Manual lymphatic drainage is very soothing and activates the parasympathetic nervous system which causes relaxation and a general reduction in the body’s stress response. As previously mentioned- most clients will fall asleep on the treatment table. The steady and deliberate hand movements of a good therapist are the prerequisite for successful treatment. MLD is a wonderful antidote for stress, anxiety and “burn out”.

3) Analgesic Effect
MLD stimulates the lymphatic system to alleviate pain, (AKA Gate control theory). MLD results in pain mediators being drained into the lymphatic system more rapidly, so that they are no longer active in the tissues. Any prolonged pain, such as generated by migraine, acute injuries, Complex Regional Pain Syndrome (CRPS), fibromyalgia etc. can be treated using manual lymphatic drainage.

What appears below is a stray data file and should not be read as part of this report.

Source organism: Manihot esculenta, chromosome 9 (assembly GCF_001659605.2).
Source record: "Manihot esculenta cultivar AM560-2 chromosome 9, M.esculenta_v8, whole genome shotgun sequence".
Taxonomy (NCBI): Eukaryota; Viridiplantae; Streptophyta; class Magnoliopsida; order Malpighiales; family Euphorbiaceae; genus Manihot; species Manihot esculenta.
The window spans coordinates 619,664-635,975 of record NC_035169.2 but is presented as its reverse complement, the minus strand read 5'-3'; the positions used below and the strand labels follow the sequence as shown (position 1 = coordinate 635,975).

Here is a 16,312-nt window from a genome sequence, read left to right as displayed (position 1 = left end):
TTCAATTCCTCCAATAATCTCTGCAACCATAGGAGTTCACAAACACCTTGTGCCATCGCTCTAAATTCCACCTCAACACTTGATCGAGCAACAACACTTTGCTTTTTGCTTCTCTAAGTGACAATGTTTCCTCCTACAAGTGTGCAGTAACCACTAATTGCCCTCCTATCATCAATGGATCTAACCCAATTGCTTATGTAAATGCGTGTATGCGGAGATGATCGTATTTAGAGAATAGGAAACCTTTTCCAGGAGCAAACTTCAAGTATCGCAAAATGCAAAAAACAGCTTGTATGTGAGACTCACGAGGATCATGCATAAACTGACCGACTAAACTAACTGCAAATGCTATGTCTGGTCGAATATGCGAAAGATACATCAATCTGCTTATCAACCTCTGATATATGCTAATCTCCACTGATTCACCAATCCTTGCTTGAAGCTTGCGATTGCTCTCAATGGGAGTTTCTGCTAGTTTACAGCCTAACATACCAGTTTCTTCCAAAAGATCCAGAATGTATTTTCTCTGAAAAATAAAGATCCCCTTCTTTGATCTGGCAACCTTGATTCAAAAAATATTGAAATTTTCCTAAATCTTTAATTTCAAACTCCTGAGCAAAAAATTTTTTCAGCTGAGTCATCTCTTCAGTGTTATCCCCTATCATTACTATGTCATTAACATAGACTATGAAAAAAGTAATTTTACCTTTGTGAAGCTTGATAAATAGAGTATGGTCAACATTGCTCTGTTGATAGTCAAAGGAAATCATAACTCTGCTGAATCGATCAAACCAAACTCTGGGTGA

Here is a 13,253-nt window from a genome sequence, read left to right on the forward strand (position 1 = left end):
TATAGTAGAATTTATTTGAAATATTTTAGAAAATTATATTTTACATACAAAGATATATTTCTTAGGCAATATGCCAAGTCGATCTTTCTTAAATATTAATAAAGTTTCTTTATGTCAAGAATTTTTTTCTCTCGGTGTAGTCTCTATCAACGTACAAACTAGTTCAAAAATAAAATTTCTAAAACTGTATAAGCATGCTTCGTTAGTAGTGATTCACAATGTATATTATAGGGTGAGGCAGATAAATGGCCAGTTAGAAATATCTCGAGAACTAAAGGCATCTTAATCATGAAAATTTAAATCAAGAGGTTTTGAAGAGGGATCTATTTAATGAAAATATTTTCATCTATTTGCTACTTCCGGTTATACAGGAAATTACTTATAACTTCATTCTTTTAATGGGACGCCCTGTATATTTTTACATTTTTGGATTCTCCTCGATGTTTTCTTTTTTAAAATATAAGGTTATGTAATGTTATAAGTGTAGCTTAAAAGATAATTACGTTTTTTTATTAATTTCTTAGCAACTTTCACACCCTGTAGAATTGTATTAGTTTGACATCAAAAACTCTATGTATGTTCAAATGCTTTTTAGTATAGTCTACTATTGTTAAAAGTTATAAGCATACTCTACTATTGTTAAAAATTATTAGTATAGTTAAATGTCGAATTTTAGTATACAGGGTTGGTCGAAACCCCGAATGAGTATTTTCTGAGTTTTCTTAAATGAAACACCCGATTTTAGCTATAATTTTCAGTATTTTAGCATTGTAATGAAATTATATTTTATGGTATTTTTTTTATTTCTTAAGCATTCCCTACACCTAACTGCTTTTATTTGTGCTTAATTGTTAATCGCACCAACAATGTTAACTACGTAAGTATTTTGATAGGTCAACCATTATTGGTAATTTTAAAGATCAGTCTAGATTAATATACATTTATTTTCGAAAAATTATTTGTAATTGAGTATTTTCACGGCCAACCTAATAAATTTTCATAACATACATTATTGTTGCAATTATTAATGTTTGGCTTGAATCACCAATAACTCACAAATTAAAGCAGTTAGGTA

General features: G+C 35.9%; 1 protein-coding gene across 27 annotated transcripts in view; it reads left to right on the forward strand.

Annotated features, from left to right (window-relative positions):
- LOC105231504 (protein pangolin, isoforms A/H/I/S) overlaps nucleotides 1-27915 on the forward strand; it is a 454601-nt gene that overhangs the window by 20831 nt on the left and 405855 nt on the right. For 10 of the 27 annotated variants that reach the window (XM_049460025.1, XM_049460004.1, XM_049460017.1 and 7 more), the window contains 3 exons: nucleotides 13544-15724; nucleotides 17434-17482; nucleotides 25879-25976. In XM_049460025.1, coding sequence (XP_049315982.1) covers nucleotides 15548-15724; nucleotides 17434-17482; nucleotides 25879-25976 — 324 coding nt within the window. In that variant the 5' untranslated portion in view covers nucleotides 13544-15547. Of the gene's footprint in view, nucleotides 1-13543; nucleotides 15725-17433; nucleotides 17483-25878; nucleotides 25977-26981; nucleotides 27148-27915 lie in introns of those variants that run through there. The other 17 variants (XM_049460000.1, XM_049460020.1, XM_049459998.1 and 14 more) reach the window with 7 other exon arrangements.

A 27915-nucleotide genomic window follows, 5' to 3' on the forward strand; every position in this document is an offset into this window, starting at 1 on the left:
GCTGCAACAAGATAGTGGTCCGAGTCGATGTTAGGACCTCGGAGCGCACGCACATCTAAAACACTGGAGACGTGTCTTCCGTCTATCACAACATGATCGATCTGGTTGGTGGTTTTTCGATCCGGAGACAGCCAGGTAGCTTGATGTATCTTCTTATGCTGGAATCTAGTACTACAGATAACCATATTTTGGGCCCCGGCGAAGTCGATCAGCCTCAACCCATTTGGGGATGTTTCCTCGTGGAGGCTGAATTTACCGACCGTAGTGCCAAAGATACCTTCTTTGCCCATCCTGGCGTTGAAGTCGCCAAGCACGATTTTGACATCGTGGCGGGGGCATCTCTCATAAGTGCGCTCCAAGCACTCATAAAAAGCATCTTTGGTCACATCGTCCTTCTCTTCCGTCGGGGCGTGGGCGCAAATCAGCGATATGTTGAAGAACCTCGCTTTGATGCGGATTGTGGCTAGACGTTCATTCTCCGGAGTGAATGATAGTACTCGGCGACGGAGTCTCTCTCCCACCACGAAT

4) Immunological Effect
MLD helps accelerate the transportation of bacteria and allergens to the places where the body’s defense system is located (i.e. the lymph nodes) and where the rate of lymphatic drainage heightens the sensitization of lymphocytes and macrophages. The latter can travel more rapidly via the blood flow to reach the “scene of the action”. 

Conditions Which Respond Favorably to Manual Lymphatic Drainage

Manual Lymphatic Drainage is a great modality for so many conditions. Having said that, there are also a number of medical contraindications. For that reason it is doubly important that you are as careful as possible when you complete your medical intake information and that you update me on any health changes at future visits.

In a nutshell- inflammatory conditions, anxiety and stress, pain syndromes, lymphatic system dysfunction, auto-Immune dysfunction. The following list is not exhaustive. Feel free to contact me directly with any specific questions.

Post-Surgical Edema
Post Traumatic Edema
Varicose veins
Palliative Care/Hospice
Chronic Fatigue Syndrome
Rheumatoid Arthritis
Complex Regional Pain Syndrome (CRPS)
Migraine and Sinus Headache
Fibrocystic Breast Disease
Pregnancy Edema
Lyme Disease
Anxiety and Stress


Manual Lymphatic Drainage

60 Min
$ 125

Pregnancy Lymphatic Drainage

60 Min
$ 125

Post-Surgical Lymphatic Drainage

60 Min
$ 125